District Court In Alabama Dismisses CWA Citizen Suit Claims Where 60-Day Notice Letter Fails To Identify Correct Date Of Alleged Violation

Posted by in Clean Water Act, Environmental Litigation on January 22, 2018

In Black Warrior Riverkeeper, Inc. v. Metro Recycling, Inc., 2017 U.S. Dist. LEXIS 207011 (ND AL, December 18, 2017), the District Court granted defendant’s Motion to Dismiss plaintiffs’ claims brought under the citizen suit provisions of the Clean Water Act for failure to comply with the jurisdictional prerequisite to bringing such a suit:  a sufficient Notice of Intent To Sue pursuant to 33 U.S.C. § 1365(b)(1)(A) and 40 C.F.R. § 135.3 (“60-Day Notice Letter”).  In addition, the District Court dismissed plaintiffs’ claims seeking to enforce a Consent Decree between plaintiffs and the defendant for lack of subject matter jurisdiction.

In Metro Recycling, plaintiffs alleged they witnessed a discharge from the landfill formerly operated, and in the process of being closed, by defendant Metro Recycling.  Pursuant to a Consent Decree between the parties, defendants were to fulfill the requirements of a Modified Closure Plan as well as construct a retention basin that would capture run-off from the landfill in a manner that would prevent additional sediments and contamination from entering an adjacent waterway.  While the alleged discharge from the landfill’s retention basin occurred on January 28, 2016, sample results were returned on February 3, 2016 showing levels of Total Suspended Solids in excess of the limits allowed in the Consent Decree.  The parties agreed the plaintiffs’ 60-Day Notice Letter stated defendant’s alleged violation took place on February 3, 2016 when the actual date of the alleged violation was January 28, 2016.  On this basis, defendant sought to dismiss plaintiffs’ CWA claims for failure to provide a legally sufficient 60-Day Notice Letter in violation of 33 U.S.C. § 1365(b) and 40 C.F.R. § 135.3.

As an initial matter, the District Court affirmed that compliance with the 60-Day Notice Letter requirement was a jurisdictional prerequisite to the filing of a citizen suit under the Clean Water Act.  Citing Eleventh Circuit authority, the Court held, “‘the 60-day notice requirement of 33 U.S.C. § 1365(b) is a mandatory condition precedent to the filing of a citizen suit under the Clean Water Act.’  Nat’l Envtl. Found. v. ABC Rail Corp., 926 F.2d 1096, 1097 (11th Cir. 1991).  ‘If a plaintiff fails to comply with this notice requirement where it is applicable, the district court is required to dismiss the action.’  Id. at 1097-98.”  Metro Recycling, *8.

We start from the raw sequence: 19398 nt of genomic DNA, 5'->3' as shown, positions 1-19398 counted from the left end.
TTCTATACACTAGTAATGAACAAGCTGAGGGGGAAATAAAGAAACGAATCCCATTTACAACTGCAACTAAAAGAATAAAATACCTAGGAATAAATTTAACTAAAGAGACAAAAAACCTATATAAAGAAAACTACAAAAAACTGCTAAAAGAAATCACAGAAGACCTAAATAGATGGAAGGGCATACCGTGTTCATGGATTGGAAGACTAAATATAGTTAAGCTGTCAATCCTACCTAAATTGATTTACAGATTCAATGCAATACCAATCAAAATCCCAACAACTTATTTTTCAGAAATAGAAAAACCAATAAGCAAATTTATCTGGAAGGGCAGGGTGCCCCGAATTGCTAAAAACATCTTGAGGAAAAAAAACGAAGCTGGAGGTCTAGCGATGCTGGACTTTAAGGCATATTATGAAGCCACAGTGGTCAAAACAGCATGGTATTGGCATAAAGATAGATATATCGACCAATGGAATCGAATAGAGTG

The District Court then addressed the appropriate standard of review, noting the somewhat contradictory nature of adhering to the Eleventh Circuit’s mandate to strictly construe compliance with the notice requirements of 40 C.F.R. § 135.3 which, in turn, require only that the 60-Day Notice Letter “‘include sufficient information to permit the recipient to identify…the date or dates of such violation.’”  Metro Recycling, *10.  While the District Court noted the specific issue of an erroneous date of violation had not been addressed by the Eleventh Circuit, it found, consistent with a strict construction, that the 60-Day Notice Letter did not provide “sufficient information” to the defendant as the stated date of violation was wrong.  On this basis, the Court granted the defendant’s motion to dismiss the Clean Water Act claims.  The District Court made this ruling despite the fact defendant was actually present during plaintiffs’ testing and had actual knowledge of the date of violation.

The District Court also dismissed plaintiffs’ claim to enforce the Consent Decree itself for lack of subject matter jurisdiction.  Plaintiffs argued that, while the Order affirming the Consent Decree expressly stated the District Court was to retain jurisdiction for one year (and that year had passed), the Order also provided the Court will enforce the settlement between the parties as reflected in the Consent Decree.  As the Consent Decree stated the Court was to retain jurisdiction to resolve disputes that might arise thereunder, plaintiffs argued the Order bestowed ancillary jurisdiction on the District Court.  The District Court disagreed, noting the Consent Decree language conflicted with the Order’s express limitation on the Court’s retention of jurisdiction.  Holding the specific jurisdictional language in the Order took precedence, the District Court granted the defendant’s motion to dismiss plaintiffs’ claim to enforce the Consent Decree for lack of subject matter jurisdiction.

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